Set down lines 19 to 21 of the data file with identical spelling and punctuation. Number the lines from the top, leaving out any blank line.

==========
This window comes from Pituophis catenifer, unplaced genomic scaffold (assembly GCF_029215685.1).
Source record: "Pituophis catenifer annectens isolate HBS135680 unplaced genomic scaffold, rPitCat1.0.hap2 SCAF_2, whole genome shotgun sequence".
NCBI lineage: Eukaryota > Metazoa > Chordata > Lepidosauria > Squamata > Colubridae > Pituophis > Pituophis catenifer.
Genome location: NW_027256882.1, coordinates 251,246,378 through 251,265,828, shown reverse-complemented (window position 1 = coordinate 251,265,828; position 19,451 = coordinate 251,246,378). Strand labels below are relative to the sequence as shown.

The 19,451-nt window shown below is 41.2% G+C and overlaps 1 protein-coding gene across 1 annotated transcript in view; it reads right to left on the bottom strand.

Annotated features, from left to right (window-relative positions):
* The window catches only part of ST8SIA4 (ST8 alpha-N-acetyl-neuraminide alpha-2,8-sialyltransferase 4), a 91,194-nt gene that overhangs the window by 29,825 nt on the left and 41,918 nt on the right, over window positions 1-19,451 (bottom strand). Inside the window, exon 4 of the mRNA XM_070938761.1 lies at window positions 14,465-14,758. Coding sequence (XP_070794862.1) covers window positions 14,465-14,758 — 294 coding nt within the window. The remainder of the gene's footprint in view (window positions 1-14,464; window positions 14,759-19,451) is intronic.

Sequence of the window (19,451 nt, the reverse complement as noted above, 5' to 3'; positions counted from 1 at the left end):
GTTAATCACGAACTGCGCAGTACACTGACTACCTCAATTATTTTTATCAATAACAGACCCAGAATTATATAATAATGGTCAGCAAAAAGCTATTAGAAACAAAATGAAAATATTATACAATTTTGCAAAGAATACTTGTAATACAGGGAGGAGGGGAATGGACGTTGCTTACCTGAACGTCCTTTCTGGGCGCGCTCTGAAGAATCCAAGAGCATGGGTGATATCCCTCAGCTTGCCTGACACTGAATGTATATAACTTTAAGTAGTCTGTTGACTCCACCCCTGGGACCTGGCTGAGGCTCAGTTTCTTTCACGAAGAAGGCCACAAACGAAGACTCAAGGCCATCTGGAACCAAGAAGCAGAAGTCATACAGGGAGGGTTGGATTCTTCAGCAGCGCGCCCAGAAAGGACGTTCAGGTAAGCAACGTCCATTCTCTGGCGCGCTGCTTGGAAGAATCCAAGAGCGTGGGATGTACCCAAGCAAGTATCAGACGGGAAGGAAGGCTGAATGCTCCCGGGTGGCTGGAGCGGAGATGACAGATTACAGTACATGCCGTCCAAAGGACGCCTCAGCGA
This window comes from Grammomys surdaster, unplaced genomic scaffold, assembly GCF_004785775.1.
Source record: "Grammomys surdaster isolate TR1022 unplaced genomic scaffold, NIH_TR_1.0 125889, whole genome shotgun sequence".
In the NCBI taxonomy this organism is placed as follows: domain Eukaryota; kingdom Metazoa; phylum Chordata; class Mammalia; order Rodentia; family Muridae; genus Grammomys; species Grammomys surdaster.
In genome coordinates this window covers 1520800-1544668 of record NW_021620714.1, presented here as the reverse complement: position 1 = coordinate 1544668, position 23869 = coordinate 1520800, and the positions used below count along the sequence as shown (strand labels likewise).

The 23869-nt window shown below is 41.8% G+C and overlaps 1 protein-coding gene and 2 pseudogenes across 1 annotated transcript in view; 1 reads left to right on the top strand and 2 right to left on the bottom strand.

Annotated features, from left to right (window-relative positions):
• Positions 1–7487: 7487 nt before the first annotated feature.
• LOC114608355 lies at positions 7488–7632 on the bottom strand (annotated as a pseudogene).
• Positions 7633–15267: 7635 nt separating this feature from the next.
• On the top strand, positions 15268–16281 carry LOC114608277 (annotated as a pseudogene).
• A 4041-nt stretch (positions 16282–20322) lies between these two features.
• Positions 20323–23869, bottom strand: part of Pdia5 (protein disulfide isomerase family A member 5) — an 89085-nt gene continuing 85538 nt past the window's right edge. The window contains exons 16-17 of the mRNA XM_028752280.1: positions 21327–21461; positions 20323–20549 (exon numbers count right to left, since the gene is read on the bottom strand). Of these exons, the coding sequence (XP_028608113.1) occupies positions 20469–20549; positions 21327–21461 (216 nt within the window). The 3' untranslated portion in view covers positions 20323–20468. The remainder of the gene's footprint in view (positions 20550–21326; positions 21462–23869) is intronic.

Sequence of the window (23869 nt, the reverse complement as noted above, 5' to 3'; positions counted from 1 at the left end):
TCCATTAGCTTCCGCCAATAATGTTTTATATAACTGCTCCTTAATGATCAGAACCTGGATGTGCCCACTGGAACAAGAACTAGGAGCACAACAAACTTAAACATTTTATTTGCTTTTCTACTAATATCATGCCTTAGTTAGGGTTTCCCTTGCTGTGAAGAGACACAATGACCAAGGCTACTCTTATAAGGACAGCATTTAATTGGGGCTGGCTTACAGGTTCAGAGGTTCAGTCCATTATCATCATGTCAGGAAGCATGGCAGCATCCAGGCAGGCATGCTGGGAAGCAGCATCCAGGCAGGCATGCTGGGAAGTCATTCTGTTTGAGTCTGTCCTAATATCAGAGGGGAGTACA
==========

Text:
• On the top strand, positions 15268–16281 carry LOC114608277 (annotated as a pseudogene).
• A 4041-nt stretch (positions 16282–20322) lies between these two features.
• Positions 20323–23869, bottom strand: part of Pdia5 (protein disulfide isomerase family A member 5) — an 89085-nt gene continuing 85538 nt past the window's right edge. The window contains exons 16-17 of the mRNA XM_028752280.1: positions 21327–21461; positions 20323–20549 (exon numbers count right to left, since the gene is read on the bottom strand). Of these exons, the coding sequence (XP_028608113.1) occupies positions 20469–20549; positions 21327–21461 (216 nt within the window). The 3' untranslated portion in view covers positions 20323–20468. The remainder of the gene's footprint in view (positions 20550–21326; positions 21462–23869) is intronic.